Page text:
What is driving the future of work?

Geoff Hardy

We’re living during a time of extreme change. The way we work is changing and there is no doubt that the pace is quickening. When we meet our clients it is clear that the ‘future of work’ is high on their agendas; understanding how changes will impact their business and thinking about the way forward. 

Fail to prepare and the changes could cause challenges ahead. However, for organisations and individuals who prepare for what is coming, there are exciting opportunities to take the lead.

So what’s driving the changes?

Technology
Hardly a day goes by without one of the heavyweight newspapers carrying an article on the rise (and perils) of artificial intelligence (AI), robotics, big data or the Internet of Things. In the last month, for example, the Financial Times has highlighted the threat robotics pose to clothing manufacturing jobs in South East Asia – so called ‘Sewbots’- and also the challenges teaching robots how to do basic tasks (such as recognising and lifting shapes of different sizes).
 
Who knows if technology will replace humans in the workplace or be the catalyst for humans to work differently? Originally, the thinking was that machines would only complete routine work – but machine learning is advancing at such pace that jobs which require human judgement may also be impacted. A recent study by academics at Oxford and Yale Universities suggests that, in time, even careers associated with high levels of intelligence and dexterity will be performed by AI. High level machine intelligence could see robotic surgeons performing better than humans by 2053.
 
Whatever the timescales, there is no doubt that technology is being developed at an increasing rate and will be a dominant influence in the way people work.
 
New Behaviours
Life has become more transparent and instant. The impact of social media goes without saying. People expect to use the same kind of applications and consumer grade technology that they use in their personal lives at work. For example, there is a whole industry emerging to develop applications to drive employee engagement.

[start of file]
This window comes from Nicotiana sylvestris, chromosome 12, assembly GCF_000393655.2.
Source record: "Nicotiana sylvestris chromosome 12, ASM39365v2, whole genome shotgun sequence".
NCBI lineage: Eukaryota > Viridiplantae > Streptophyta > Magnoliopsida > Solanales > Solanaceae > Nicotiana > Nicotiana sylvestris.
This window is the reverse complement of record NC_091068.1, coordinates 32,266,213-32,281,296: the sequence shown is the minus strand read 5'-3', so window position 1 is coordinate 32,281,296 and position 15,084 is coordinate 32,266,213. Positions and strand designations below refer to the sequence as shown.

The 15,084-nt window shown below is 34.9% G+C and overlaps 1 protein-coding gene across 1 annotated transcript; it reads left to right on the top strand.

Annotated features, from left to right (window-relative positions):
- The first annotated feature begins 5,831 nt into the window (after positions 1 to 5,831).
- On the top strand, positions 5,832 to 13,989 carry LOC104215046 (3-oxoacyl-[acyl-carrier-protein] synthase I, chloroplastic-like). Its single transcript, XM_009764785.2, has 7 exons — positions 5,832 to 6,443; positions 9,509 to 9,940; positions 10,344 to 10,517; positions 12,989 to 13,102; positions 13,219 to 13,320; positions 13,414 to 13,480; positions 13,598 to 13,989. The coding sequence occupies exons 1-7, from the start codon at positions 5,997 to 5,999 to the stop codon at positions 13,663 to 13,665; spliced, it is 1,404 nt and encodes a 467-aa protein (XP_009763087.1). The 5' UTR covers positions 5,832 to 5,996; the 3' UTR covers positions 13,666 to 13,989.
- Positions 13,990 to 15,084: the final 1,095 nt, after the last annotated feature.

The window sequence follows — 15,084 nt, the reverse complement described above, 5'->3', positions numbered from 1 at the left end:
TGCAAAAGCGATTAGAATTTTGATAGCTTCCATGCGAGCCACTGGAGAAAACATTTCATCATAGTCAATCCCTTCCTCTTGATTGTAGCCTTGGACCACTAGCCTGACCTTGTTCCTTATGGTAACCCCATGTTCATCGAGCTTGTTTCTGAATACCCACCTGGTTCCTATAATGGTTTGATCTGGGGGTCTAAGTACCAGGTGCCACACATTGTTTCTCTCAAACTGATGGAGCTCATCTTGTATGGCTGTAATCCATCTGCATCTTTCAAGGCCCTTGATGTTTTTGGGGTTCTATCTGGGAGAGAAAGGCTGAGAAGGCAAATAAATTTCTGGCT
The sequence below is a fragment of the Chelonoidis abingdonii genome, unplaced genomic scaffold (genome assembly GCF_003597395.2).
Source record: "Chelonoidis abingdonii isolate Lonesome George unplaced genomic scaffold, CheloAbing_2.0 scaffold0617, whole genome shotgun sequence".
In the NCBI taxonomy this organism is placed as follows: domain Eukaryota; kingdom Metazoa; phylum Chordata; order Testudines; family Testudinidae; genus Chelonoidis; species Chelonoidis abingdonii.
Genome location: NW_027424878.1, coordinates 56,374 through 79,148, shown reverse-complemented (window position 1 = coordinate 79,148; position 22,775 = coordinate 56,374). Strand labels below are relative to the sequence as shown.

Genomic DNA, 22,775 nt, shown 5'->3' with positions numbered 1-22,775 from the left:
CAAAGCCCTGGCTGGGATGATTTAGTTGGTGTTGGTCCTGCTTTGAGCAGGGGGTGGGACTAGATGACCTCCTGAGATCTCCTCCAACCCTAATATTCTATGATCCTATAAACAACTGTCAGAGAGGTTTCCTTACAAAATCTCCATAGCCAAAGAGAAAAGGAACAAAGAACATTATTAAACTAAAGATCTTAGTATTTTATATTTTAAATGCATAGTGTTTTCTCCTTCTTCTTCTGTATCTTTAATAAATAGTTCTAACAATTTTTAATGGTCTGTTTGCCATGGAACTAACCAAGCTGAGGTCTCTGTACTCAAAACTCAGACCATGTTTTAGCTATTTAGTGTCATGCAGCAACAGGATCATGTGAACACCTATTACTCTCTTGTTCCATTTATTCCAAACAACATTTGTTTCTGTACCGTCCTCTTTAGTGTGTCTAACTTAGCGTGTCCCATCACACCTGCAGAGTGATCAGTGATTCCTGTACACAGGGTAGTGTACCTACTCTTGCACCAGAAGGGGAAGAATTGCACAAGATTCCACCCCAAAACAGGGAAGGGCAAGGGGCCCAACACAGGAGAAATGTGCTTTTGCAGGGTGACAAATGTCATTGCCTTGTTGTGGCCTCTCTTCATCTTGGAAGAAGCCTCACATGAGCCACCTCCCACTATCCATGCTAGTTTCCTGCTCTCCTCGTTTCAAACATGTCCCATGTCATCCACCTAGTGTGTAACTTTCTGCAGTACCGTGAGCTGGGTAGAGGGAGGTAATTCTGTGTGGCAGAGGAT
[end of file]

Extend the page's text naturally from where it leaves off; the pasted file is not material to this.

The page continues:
Blog Post Image

Generational Differences
Attitudes to work are also being driven by generational differences. There has been volumes written about millennials and we don’t need to add to it here. Except to say, that we think the key point is that people have many more options in where and how they work, and they are much more open to the prospect of moving jobs, retraining, changing careers and working in freelance or contractor positions.
 
Mobility
Mobility, the ability to work anywhere there is an Internet connection, is driving flexible working practices. This is also making collaboration and team working more accessible. Commentators are predicting the further rise of the number of freelancers, contractors and workers who have part-time or flexi-time type arrangements.
 
Here are some of the impacts:

  • The introduction of advanced technologies is presenting companies with opportunities to re-engineer business process to maximise benefit; there are an increasing number of examples of companies implementing AI solutions and reengineering end-to-end processes.
  • The way we learn is changing quickly with new technologies and approaches developing quickly.
  • As the future of work unfolds, strong leadership and change management techniques will be at a premium. Leading people through change to get their buy-in will be a key to success.
  • Employee brand and culture will increase in importance as transparency in these areas increase.

Latest blog posts

See all blog posts

Exclusive Interview with Guy Sorrill and Don Elliott

Following on from our last interview with Don Elliott, Program Director at Elliott Business Solutions, renowned for his success in organisational transformation, programme sales, programme management, complex delivery, and a leader in program recovery, we had the pleasure of speaking with him again. Guy Sorrill our Director of Consulting at Sysdoc asked Don some fundamental and unanswered questions, including; 

Guy Sorrill

Chapter One: Once upon a time

Storytelling is how human beings share information about the world – we have told stories with our voices, gestures and pictures well before there was the written word or technology. It has existed since the literal dawn of man. The collective memory that we all tap into is the product of all the stories told within a community. 

Jade Tipping

You can talk about mental health at work

Saturday 10 October 2020 marks World Mental Health Day. This year's theme set by the World Federation for Mental Health is 'mental health for all’. At Sysdoc we know that it benefits all of us to talk about mental health, whether is chatting with your colleagues or taking time to reflect.

Helen Sawyer